Tim Sanford on Pocatello


The Great American Family play looms large in our theater history. Some might argue it is its starting point: Long Day’s Journey into Night, Death of a Salesman, Awake and Sing. Arthur Miller’s seminal 1956 essay, “The Family in Modern Drama,” acknowledges this primacy. Yet the essay also observes that, even in 1956, the realistic American family play was beginning to encounter some resistance. Part of this resistance is stylistic, as evidenced by the poeticism of The Glass Menagerie or Our Town. But the resistance was also social. The notion of the ’50s nuclear family was already just a myth in the ’50s. The father figures in The Glass Menagerie or A Raisin in the Sun are long gone, and the offspring in Who’s Afraid of Virginia Woolf never arrives. By 1988, as if to amend his earlier essay, Miller observed in an interview, “Nowadays the family is broken up, and people don't live in the same place for very long.” However, the American drama still wrestles with the specter of family, even as its social and stylistic permutations become increasingly varied.

In Sam Hunter’s last play at Playwrights Horizons, The Whale, that staple of the living room drama, the sofa, takes center stage and serves multiple domestic functions. The protagonist, morbidly obese Charlie, almost never leaves it. He has all of his social interactions on it. It becomes his workplace, as he teaches an online literature course. It’s his dining room, as he eats all of his meals on it. He even sleeps there. The force that sofa exerts on the play feels gravitational as the intense emotions evoked by the play accumulate and burst at its climax.

The forces at work in Sam’s latest play, Pocatello, feel conversely centrifugal. Its ten characters represent several different families, all of whom seem subject to forces that hurl them out of their small town Idaho homes, and for many of them, out of their town as well. One of the town’s few still-functioning restaurants, part of a cheesy, ersatz Italian national chain, serves as the play’s sole location, its fraying colorlessness providing just the right neutral ground for characters that are either one step ahead of their demons, or one step behind their dreams. Unsettled and restless, everyone seems to be on paths of least resistance, which somehow lead them here. Even the play’s eldest character walks out of his assisted living facility, and travels miles just to show up there. As for the workers, one of the restaurant’s four employees articulates her relationship to her job thus: “the only reason to work at places like this is you don’t need to care.” Only one of the characters, Eddie, seems determined to make a go of it, to save the failing business and to organize quality time with his mother and out-of-town brother. But the collective ethos of the town and its disaffected inhabitants fights against him.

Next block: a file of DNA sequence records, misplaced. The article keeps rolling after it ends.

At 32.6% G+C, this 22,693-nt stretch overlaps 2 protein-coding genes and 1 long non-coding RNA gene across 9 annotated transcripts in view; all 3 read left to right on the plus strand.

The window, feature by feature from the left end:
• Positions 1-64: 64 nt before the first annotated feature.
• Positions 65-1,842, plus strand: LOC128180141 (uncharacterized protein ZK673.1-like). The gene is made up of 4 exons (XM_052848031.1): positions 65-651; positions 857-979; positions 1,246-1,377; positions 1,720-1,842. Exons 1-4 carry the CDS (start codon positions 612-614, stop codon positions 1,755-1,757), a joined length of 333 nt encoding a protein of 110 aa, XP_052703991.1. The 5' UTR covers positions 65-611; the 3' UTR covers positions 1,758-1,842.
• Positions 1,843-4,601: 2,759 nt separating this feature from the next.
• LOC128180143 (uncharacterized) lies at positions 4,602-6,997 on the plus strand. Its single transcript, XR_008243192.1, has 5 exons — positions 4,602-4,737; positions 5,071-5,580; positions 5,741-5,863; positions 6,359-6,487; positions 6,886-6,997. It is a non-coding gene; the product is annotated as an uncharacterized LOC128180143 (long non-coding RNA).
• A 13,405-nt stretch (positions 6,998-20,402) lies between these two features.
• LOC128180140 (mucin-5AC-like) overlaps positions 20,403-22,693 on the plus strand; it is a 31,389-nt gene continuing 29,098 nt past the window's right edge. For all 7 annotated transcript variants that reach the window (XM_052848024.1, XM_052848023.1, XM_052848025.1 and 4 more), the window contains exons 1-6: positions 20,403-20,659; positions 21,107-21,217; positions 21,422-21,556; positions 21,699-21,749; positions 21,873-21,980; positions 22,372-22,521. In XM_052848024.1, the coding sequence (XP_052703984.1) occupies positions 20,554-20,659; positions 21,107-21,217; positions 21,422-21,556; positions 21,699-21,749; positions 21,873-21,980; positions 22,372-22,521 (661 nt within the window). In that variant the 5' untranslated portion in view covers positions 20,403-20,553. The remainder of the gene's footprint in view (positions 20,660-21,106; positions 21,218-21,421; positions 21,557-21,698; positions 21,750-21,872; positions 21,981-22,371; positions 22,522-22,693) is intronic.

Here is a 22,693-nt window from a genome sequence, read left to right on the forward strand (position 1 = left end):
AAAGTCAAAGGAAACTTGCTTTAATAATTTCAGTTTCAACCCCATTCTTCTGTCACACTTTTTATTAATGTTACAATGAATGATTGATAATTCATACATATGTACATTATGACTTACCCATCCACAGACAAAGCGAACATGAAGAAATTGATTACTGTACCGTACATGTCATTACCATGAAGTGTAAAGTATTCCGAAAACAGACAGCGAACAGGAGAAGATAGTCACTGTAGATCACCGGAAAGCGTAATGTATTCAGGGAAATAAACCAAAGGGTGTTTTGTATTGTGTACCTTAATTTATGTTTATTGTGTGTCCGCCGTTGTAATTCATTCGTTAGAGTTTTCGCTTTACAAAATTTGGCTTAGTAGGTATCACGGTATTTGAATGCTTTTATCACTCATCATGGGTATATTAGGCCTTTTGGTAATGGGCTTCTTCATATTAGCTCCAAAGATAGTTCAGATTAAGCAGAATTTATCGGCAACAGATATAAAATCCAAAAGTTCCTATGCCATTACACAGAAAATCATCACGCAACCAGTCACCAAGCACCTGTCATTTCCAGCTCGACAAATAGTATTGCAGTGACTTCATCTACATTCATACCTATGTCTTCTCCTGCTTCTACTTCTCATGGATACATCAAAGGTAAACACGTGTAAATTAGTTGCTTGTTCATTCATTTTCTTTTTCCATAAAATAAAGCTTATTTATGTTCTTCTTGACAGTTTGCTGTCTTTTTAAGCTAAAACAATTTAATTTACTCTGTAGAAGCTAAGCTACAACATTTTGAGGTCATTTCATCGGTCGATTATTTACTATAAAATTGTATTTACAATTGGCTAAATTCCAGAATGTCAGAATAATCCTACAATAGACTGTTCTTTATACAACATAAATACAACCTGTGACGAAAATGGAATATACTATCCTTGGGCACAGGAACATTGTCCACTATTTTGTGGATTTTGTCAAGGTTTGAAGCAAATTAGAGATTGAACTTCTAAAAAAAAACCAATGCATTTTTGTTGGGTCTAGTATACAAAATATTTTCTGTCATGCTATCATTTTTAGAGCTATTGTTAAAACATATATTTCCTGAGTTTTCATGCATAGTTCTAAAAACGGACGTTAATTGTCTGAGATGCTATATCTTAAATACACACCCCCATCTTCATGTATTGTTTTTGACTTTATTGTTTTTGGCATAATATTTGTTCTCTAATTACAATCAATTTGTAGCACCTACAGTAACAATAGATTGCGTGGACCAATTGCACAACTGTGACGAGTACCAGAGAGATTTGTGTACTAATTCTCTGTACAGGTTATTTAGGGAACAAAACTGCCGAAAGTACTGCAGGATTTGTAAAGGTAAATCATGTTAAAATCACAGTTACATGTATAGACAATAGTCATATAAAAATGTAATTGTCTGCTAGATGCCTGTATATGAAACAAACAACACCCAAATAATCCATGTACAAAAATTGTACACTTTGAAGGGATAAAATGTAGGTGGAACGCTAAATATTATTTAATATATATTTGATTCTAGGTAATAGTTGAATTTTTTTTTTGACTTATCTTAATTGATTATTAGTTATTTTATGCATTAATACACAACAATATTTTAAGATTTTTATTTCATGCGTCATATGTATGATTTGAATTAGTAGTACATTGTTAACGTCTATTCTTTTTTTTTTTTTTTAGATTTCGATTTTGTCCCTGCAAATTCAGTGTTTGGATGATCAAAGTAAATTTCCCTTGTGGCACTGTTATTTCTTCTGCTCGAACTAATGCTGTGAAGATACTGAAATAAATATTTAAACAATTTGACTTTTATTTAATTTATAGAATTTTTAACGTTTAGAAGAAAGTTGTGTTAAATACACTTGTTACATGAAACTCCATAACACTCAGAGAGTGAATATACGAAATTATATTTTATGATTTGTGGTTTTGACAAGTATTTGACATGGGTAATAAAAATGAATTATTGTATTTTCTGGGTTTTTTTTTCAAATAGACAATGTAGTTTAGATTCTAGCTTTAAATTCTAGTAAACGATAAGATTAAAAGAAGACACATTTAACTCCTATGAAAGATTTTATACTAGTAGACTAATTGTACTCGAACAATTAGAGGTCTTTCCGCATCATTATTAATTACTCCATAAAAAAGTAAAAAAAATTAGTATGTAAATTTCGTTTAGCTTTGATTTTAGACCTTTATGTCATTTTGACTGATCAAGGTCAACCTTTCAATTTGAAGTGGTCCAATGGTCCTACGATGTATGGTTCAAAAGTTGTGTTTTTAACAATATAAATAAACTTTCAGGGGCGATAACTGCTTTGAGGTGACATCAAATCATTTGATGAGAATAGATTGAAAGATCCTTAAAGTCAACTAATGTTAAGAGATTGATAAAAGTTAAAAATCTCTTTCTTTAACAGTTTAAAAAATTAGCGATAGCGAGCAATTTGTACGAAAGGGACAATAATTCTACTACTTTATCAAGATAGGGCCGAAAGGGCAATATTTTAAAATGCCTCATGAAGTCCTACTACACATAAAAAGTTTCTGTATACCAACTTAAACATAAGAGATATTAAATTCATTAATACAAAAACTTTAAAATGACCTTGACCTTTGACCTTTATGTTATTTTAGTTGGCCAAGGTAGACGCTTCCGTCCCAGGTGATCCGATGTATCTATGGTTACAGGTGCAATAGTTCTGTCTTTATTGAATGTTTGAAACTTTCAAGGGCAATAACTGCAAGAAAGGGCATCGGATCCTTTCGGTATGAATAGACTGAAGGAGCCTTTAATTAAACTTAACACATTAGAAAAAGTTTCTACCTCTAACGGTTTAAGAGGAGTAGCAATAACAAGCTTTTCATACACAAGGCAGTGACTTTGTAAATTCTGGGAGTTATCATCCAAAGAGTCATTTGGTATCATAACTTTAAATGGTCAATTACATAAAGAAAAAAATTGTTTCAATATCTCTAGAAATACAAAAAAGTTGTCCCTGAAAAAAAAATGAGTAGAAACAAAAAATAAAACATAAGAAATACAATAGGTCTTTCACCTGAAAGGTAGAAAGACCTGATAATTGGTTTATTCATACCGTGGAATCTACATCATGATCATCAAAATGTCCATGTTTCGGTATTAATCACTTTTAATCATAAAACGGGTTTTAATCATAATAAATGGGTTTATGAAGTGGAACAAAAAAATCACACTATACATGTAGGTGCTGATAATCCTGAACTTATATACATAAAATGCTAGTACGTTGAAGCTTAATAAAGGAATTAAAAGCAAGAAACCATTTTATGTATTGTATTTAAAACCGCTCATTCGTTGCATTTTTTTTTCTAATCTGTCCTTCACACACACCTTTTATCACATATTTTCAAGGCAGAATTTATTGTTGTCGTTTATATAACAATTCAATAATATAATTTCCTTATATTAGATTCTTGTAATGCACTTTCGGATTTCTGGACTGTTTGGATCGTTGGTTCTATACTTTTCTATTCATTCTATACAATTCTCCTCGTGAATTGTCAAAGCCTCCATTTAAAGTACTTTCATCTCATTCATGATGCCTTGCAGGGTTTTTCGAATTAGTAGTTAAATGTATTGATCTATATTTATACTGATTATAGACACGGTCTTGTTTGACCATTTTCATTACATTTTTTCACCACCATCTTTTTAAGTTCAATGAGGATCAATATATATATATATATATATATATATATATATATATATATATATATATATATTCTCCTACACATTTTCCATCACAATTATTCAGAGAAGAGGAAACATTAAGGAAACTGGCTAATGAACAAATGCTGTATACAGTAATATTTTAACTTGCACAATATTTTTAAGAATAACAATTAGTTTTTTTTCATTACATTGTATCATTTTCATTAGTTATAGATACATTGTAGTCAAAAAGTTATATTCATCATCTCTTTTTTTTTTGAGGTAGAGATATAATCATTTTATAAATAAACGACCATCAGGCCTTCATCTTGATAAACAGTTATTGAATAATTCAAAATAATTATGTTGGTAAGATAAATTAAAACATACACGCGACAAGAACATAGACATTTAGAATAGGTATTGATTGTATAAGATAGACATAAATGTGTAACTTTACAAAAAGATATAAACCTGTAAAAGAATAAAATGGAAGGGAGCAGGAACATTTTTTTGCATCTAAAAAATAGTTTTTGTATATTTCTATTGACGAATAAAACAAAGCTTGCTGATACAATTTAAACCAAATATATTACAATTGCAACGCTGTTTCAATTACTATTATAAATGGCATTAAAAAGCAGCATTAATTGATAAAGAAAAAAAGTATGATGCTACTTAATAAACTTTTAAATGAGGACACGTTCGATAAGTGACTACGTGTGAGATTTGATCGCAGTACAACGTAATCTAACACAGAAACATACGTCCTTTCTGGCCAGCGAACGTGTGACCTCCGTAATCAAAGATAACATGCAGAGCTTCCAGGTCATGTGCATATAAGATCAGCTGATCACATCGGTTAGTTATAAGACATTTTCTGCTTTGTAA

Eddie is the one character who wants to be in a great American family play. He seeks family connection, resolution and healing with his brother and mother. But the irony is that he seeks it outside of the home in a chain restaurant that ultimately serves as an emblem of the American family’s dissolution. So Eddie faces many distractions from his goal. The restaurant is not just a substitute dining room; it is also the workplace, filled with the personal dramas of all his employees. The few customers they have bring in their own family dramas as well. As a workplace drama, it bears a passing resemblance to The Flick, in that its stylistic aims feel at first ensconced in realism. But like The Flick, Pocatello finds rhythms that feel almost musical in their ebb and flow, from the orchestrated counterpoint of the opening scene in which we meet all ten characters at their most volatile, to the comedic scherzo of Eddie’s scenes with his employees, where he ineffectually attempts to rein them in, to moments of plaintive obbligato when he pleads with his brother and mother to stay with him. It is in these scenes where we feel most acutely the ghost of their dead father and the almost visceral need to escape his touchless clutches. But in the end, Eddie will not be thwarted. He will have his family play, and so, thank God, will we. 

Tim Sanford
Artistic Director